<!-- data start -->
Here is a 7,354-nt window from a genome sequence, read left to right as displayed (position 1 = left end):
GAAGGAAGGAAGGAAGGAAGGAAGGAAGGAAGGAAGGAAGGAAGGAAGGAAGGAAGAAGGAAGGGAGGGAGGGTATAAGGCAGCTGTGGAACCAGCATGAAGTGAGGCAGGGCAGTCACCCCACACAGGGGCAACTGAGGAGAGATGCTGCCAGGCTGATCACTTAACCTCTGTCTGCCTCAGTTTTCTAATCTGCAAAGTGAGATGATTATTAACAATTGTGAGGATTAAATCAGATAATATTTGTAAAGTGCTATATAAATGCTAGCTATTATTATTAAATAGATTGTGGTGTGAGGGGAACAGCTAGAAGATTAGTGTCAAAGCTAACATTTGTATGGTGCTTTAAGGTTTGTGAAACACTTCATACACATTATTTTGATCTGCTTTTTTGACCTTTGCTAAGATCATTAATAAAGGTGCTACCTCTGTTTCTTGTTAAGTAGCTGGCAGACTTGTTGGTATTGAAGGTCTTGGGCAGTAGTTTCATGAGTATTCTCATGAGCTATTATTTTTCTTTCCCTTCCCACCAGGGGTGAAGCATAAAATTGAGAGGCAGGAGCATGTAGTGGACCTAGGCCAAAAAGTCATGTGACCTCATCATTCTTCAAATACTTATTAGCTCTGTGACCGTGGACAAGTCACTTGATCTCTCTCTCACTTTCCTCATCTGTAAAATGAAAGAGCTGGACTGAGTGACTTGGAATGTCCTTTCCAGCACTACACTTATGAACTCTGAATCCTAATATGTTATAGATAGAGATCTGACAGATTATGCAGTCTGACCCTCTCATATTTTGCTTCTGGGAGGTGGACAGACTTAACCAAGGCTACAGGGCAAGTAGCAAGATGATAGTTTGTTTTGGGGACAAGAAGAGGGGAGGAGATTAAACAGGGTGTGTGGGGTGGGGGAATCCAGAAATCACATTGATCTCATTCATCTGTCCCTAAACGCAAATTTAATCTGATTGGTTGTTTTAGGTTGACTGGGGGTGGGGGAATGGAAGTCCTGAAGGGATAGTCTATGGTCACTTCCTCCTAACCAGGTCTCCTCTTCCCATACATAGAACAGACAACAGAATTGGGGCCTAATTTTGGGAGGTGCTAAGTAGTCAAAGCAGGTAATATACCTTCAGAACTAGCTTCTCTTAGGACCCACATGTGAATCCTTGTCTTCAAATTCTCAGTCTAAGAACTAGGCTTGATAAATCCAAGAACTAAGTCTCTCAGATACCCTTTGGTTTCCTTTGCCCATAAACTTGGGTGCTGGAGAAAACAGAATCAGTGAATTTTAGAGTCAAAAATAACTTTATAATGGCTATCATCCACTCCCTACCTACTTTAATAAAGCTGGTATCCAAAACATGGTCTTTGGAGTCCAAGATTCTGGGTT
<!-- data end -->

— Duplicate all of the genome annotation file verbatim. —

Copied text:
Here is a 7,354-nt window from a genome sequence, read left to right as displayed (position 1 = left end):
GAAGGAAGGAAGGAAGGAAGGAAGGAAGGAAGGAAGGAAGGAAGGAAGGAAGGAAGAAGGAAGGGAGGGAGGGTATAAGGCAGCTGTGGAACCAGCATGAAGTGAGGCAGGGCAGTCACCCCACACAGGGGCAACTGAGGAGAGATGCTGCCAGGCTGATCACTTAACCTCTGTCTGCCTCAGTTTTCTAATCTGCAAAGTGAGATGATTATTAACAATTGTGAGGATTAAATCAGATAATATTTGTAAAGTGCTATATAAATGCTAGCTATTATTATTAAATAGATTGTGGTGTGAGGGGAACAGCTAGAAGATTAGTGTCAAAGCTAACATTTGTATGGTGCTTTAAGGTTTGTGAAACACTTCATACACATTATTTTGATCTGCTTTTTTGACCTTTGCTAAGATCATTAATAAAGGTGCTACCTCTGTTTCTTGTTAAGTAGCTGGCAGACTTGTTGGTATTGAAGGTCTTGGGCAGTAGTTTCATGAGTATTCTCATGAGCTATTATTTTTCTTTCCCTTCCCACCAGGGGTGAAGCATAAAATTGAGAGGCAGGAGCATGTAGTGGACCTAGGCCAAAAAGTCATGTGACCTCATCATTCTTCAAATACTTATTAGCTCTGTGACCGTGGACAAGTCACTTGATCTCTCTCTCACTTTCCTCATCTGTAAAATGAAAGAGCTGGACTGAGTGACTTGGAATGTCCTTTCCAGCACTACACTTATGAACTCTGAATCCTAATATGTTATAGATAGAGATCTGACAGATTATGCAGTCTGACCCTCTCATATTTTGCTTCTGGGAGGTGGACAGACTTAACCAAGGCTACAGGGCAAGTAGCAAGATGATAGTTTGTTTTGGGGACAAGAAGAGGGGAGGAGATTAAACAGGGTGTGTGGGGTGGGGGAATCCAGAAATCACATTGATCTCATTCATCTGTCCCTAAACGCAAATTTAATCTGATTGGTTGTTTTAGGTTGACTGGGGGTGGGGGAATGGAAGTCCTGAAGGGATAGTCTATGGTCACTTCCTCCTAACCAGGTCTCCTCTTCCCATACATAGAACAGACAACAGAATTGGGGCCTAATTTTGGGAGGTGCTAAGTAGTCAAAGCAGGTAATATACCTTCAGAACTAGCTTCTCTTAGGACCCACATGTGAATCCTTGTCTTCAAATTCTCAGTCTAAGAACTAGGCTTGATAAATCCAAGAACTAAGTCTCTCAGATACCCTTTGGTTTCCTTTGCCCATAAACTTGGGTGCTGGAGAAAACAGAATCAGTGAATTTTAGAGTCAAAAATAACTTTATAATGGCTATCATCCACTCCCTACCTACTTTAATAAAGCTGGTATCCAAAACATGGTCTTTGGAGTCCAAGATTCTGGGTT